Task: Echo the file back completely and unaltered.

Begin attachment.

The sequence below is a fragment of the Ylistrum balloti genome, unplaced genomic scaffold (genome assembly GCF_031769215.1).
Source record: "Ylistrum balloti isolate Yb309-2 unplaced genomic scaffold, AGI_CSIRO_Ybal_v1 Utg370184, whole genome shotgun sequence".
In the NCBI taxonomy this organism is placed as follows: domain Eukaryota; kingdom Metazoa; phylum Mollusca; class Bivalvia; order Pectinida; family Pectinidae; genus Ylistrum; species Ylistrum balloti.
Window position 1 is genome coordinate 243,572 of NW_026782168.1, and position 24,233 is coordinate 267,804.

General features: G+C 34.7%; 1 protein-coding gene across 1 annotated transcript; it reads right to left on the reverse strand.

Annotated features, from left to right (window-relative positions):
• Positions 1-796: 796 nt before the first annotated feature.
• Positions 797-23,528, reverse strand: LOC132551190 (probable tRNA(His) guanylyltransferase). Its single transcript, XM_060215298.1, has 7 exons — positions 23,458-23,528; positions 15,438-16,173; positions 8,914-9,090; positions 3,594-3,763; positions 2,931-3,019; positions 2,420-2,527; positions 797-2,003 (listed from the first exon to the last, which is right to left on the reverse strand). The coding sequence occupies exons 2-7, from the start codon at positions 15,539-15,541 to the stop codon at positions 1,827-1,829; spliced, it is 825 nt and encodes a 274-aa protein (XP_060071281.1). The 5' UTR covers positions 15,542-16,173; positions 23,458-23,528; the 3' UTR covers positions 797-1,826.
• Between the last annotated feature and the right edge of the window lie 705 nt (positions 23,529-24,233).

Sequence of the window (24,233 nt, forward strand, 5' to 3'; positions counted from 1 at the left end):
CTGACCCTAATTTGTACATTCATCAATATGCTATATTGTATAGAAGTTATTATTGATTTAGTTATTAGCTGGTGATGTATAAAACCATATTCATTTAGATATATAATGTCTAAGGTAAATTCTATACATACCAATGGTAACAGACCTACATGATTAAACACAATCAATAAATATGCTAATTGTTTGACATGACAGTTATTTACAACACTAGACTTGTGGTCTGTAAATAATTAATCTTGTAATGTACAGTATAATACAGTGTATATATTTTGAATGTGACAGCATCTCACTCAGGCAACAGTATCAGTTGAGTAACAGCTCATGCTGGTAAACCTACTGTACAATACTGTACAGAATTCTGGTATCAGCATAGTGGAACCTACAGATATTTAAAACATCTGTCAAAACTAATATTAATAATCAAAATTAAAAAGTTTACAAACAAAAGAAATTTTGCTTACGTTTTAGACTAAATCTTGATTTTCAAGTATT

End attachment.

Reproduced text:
The sequence below is a fragment of the Ylistrum balloti genome, unplaced genomic scaffold (genome assembly GCF_031769215.1).
Source record: "Ylistrum balloti isolate Yb309-2 unplaced genomic scaffold, AGI_CSIRO_Ybal_v1 Utg370184, whole genome shotgun sequence".
In the NCBI taxonomy this organism is placed as follows: domain Eukaryota; kingdom Metazoa; phylum Mollusca; class Bivalvia; order Pectinida; family Pectinidae; genus Ylistrum; species Ylistrum balloti.
Window position 1 is genome coordinate 243,572 of NW_026782168.1, and position 24,233 is coordinate 267,804.

General features: G+C 34.7%; 1 protein-coding gene across 1 annotated transcript; it reads right to left on the reverse strand.

Annotated features, from left to right (window-relative positions):
• Positions 1-796: 796 nt before the first annotated feature.
• Positions 797-23,528, reverse strand: LOC132551190 (probable tRNA(His) guanylyltransferase). Its single transcript, XM_060215298.1, has 7 exons — positions 23,458-23,528; positions 15,438-16,173; positions 8,914-9,090; positions 3,594-3,763; positions 2,931-3,019; positions 2,420-2,527; positions 797-2,003 (listed from the first exon to the last, which is right to left on the reverse strand). The coding sequence occupies exons 2-7, from the start codon at positions 15,539-15,541 to the stop codon at positions 1,827-1,829; spliced, it is 825 nt and encodes a 274-aa protein (XP_060071281.1). The 5' UTR covers positions 15,542-16,173; positions 23,458-23,528; the 3' UTR covers positions 797-1,826.
• Between the last annotated feature and the right edge of the window lie 705 nt (positions 23,529-24,233).

Sequence of the window (24,233 nt, forward strand, 5' to 3'; positions counted from 1 at the left end):
CTGACCCTAATTTGTACATTCATCAATATGCTATATTGTATAGAAGTTATTATTGATTTAGTTATTAGCTGGTGATGTATAAAACCATATTCATTTAGATATATAATGTCTAAGGTAAATTCTATACATACCAATGGTAACAGACCTACATGATTAAACACAATCAATAAATATGCTAATTGTTTGACATGACAGTTATTTACAACACTAGACTTGTGGTCTGTAAATAATTAATCTTGTAATGTACAGTATAATACAGTGTATATATTTTGAATGTGACAGCATCTCACTCAGGCAACAGTATCAGTTGAGTAACAGCTCATGCTGGTAAACCTACTGTACAATACTGTACAGAATTCTGGTATCAGCATAGTGGAACCTACAGATATTTAAAACATCTGTCAAAACTAATATTAATAATCAAAATTAAAAAGTTTACAAACAAAAGAAATTTTGCTTACGTTTTAGACTAAATCTTGATTTTCAAGTATT